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'EO' is a Polish film about a donkey that leaves the circus


"EO," Jerzy Skolimowski's new film, opens on a pair of unforgettable eyes. They're the eyes of a donkey born in a Polish circus that closes, which sends the donkey onto a trail of decidedly un-Disney-esque (ph) adventures but real-life encounters with humans - some of them friendly, some of them callous and worse. "EO" has won the Jury Prize at the Cannes Film Festival and his Poland's Oscar entry. And Jerzy Skolimowski, who has also received the Golden Lion Award for lifetime achievement at the Venice Film Festival, joins us now from Santa Monica, Calif. Thank you so much for being with us.


SIMON: What moved you to tell the story of a donkey?

SKOLIMOWSKI: Well, I was trying to break from so-called linear narration, the traditional narration of the film based on the three-act structure. And honestly, I am fed up with that structure. I thought that it may be much more interesting if I will try to find some other way of narrating the film. I could perhaps introduce an animal character as a one of the leading or perhaps the leading character of the film. I decided that the donkey would be the leading character of "EO." And actually, the title, "EO," is a kind of onomatopoeic...

SIMON: Yeah.

SKOLIMOWSKI: ...Version of the sound which a donkey makes. (Imitating donkey) E-O, E-O. This more - sounds more or less like that.

SIMON: Yeah. I have read that it wasn't always a donkey in your mind but that you saw a donkey's eyes.

SKOLIMOWSKI: By chance, I came across a donkey. And what struck me was the size of his eyes and a specific melancholic expression of those eyes, which - I thought it could be read as a comment on every situation the donkey would find himself in. And then, by cutting to this enormous eyes, one at least could imagine what was going on in donkey's head, how he reacts into what he is witnessing at that very moment.

SIMON: Yeah. I made a note of the names - Ola, Taco, Marietta, Ettore, Rocco and Mela. They're the six donkeys who played EO.


SIMON: Did you feel a sense of partnership with them? You've worked with a lot of actors in your 84 years. I wonder what it was like to work with these actors.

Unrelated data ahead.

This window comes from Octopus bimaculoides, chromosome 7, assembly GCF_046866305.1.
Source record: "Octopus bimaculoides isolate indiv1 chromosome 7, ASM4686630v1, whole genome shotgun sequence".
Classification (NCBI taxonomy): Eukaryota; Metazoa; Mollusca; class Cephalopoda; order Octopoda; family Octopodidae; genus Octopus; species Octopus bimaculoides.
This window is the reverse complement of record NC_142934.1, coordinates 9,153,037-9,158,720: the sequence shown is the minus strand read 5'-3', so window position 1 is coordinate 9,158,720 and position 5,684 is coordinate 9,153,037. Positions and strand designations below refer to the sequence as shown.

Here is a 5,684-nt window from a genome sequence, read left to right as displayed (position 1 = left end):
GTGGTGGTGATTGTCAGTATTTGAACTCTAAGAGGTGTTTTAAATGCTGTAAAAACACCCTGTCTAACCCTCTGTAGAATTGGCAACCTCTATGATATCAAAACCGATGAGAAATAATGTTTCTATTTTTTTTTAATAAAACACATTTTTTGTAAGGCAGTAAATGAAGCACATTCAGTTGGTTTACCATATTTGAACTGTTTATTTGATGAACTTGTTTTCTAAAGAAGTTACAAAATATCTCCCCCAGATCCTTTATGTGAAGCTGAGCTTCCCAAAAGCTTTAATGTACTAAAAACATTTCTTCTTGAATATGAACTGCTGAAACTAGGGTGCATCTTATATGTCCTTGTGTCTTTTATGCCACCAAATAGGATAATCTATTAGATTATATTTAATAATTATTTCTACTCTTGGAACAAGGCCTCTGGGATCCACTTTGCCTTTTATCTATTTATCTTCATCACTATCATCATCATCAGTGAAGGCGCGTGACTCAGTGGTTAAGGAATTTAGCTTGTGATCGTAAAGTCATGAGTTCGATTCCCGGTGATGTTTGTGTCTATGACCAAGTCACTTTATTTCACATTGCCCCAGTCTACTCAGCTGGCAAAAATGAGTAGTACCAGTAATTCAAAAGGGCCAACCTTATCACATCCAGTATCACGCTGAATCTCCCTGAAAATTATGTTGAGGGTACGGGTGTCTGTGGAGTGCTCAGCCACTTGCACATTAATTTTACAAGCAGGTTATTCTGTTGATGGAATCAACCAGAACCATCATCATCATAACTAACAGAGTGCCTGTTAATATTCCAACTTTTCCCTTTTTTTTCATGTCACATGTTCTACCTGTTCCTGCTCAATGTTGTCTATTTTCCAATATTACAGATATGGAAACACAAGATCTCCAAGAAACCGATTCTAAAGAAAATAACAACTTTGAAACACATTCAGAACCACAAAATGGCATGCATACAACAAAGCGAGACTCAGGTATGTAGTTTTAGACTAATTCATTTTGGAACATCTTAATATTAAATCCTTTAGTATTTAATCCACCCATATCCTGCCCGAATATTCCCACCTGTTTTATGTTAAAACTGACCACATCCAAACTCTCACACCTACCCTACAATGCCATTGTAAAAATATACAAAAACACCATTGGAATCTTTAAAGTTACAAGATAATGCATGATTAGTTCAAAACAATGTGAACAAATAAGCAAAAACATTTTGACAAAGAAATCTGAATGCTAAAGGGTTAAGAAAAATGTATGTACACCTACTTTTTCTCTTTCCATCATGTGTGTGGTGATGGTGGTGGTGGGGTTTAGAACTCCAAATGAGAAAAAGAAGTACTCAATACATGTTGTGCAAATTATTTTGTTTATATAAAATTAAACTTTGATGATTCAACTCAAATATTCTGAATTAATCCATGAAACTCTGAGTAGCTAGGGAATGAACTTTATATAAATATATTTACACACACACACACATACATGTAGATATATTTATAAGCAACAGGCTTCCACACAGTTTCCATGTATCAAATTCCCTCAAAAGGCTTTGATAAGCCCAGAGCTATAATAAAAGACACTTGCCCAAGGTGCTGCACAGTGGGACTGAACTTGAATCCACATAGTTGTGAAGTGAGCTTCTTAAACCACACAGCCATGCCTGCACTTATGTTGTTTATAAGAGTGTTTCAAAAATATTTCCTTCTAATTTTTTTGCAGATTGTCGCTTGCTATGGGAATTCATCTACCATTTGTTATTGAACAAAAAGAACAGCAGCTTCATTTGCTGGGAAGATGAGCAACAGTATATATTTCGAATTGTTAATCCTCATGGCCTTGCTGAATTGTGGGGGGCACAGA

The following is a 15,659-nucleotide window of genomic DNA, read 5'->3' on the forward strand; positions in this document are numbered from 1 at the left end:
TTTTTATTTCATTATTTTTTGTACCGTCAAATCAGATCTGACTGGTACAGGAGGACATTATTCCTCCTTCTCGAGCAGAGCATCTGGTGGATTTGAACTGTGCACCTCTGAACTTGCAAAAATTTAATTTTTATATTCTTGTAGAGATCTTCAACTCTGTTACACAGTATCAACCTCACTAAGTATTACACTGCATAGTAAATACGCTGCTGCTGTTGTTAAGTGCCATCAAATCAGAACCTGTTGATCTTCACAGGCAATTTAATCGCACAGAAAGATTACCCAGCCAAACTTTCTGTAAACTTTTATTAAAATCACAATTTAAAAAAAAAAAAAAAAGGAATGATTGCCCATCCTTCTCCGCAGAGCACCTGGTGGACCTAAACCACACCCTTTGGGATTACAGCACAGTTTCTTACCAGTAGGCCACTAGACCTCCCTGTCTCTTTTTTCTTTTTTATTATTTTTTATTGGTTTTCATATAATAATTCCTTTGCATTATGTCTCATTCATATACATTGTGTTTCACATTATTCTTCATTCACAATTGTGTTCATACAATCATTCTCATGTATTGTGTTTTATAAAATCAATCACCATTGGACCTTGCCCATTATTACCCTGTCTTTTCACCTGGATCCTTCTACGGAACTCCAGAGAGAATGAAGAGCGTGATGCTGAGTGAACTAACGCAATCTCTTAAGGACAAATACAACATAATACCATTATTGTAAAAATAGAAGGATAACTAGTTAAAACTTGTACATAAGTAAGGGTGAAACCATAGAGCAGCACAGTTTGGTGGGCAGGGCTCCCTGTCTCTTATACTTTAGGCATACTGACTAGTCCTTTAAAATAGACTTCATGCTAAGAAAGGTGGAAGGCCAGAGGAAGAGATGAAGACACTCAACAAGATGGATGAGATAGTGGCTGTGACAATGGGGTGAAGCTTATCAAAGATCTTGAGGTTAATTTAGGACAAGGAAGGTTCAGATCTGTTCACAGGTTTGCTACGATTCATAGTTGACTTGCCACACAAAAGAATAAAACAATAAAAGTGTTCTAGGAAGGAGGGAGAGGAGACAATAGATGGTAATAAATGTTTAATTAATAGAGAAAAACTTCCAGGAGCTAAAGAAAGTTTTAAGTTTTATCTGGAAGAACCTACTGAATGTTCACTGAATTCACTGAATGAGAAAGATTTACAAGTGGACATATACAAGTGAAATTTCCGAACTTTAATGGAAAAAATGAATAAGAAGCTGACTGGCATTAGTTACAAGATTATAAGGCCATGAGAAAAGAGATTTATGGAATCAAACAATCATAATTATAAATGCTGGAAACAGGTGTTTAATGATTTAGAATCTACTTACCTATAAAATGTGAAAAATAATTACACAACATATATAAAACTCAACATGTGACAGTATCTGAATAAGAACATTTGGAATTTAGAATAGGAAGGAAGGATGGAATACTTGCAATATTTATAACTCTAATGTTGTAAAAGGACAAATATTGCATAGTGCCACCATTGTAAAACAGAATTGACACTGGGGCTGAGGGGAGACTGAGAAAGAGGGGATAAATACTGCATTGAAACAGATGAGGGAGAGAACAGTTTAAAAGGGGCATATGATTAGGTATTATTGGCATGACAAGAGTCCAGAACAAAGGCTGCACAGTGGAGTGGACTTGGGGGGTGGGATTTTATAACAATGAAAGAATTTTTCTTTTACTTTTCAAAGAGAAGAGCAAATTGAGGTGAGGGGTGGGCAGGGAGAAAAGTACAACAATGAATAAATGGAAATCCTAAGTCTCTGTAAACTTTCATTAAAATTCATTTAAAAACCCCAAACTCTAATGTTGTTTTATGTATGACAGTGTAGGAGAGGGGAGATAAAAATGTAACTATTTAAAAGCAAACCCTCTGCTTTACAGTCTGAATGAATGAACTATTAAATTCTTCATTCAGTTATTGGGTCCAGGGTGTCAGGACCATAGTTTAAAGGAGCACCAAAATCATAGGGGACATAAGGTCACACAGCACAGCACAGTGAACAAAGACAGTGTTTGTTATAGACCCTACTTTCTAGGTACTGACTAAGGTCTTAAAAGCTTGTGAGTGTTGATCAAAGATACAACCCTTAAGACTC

SKOLIMOWSKI: Well, first of all, that was necessity for the animals' well-being.

SIMON: Yeah.

SKOLIMOWSKI: That was No. 1 priority on our set. You know, we made this film actually out of love for animals and nature.

SIMON: There's a particularly heart-wrenching sequence that begins - course, we're in the middle of the World Cup. But it begins with a village soccer - as we call it in this country, soccer game. And there's a penalty kick. And we'll hear the title character get inadvertently involved.


SKOLIMOWSKI: That created a big, big conflict between the two groups of the soccer fans...

SIMON: Yeah.

SKOLIMOWSKI: ...Or more precisely, to say, soccer hooligans, because after, that one team lost the game. And blaming for the donkey because it bray in the most crucial moment - the penalty kick executor missed the goal.

SIMON: Yeah. Well, it was heart-wrenching because, of course, there are some fans who took it out on the donkey.

SKOLIMOWSKI: Yes, it was one of the more difficult scenes to be shot although no donkey...

SIMON: Right.

SKOLIMOWSKI: ...Was hurt. None of those blows reached his body. We were actually beating the so-called punching bag, was lying on the couple of chairs.

SIMON: Yeah.

SKOLIMOWSKI: And that represent the body of the donkey.

SIMON: Well, you see a scene like that, and you don't think much of the human brain or heart.

SKOLIMOWSKI: That's correct (laughter).

SIMON: Yeah.

SKOLIMOWSKI: I do think like that, yes. Many, many times, I got a reaction of the viewer of the film who said, you know what I did immediately after returning from the cinema? When I return home, I hug my pet. So that tells you quite a lot.

SIMON: There are moments of happiness in the life of this donkey.

SKOLIMOWSKI: Fortunately, there are some happy moments and even some funny moments. This film is not at all sad. It gives the audience opportunity to love. I'm very happy when I hear in this cinema people are laughing. But the happiest maybe sequence is - in one of the episodes, he goes to this stable of beautiful Arabic horses. And those are really like the aristocrats of the animals.

SIMON: Yeah.

SKOLIMOWSKI: And the beauty of those horses and the fact that our poor donkey - it's much smaller, much weaker, not at all elegant. But he enjoys the company of them and feels like maybe he is a part of such a beauty contest. That's quite lovely and is very pleasing to watch because the beauty of those animals is such that it's really breathtaking.

SIMON: Jerzy Skolimowski, his new much-lauded film, "EO." Thank you so much for being with us, sir.

SKOLIMOWSKI: Thank you. All the best. Transcript provided by NPR, Copyright NPR.

Scott Simon is one of America's most admired writers and broadcasters. He is the host of Weekend Edition Saturday and is one of the hosts of NPR's morning news podcast Up First. He has reported from all fifty states, five continents, and ten wars, from El Salvador to Sarajevo to Afghanistan and Iraq. His books have chronicled character and characters, in war and peace, sports and art, tragedy and comedy.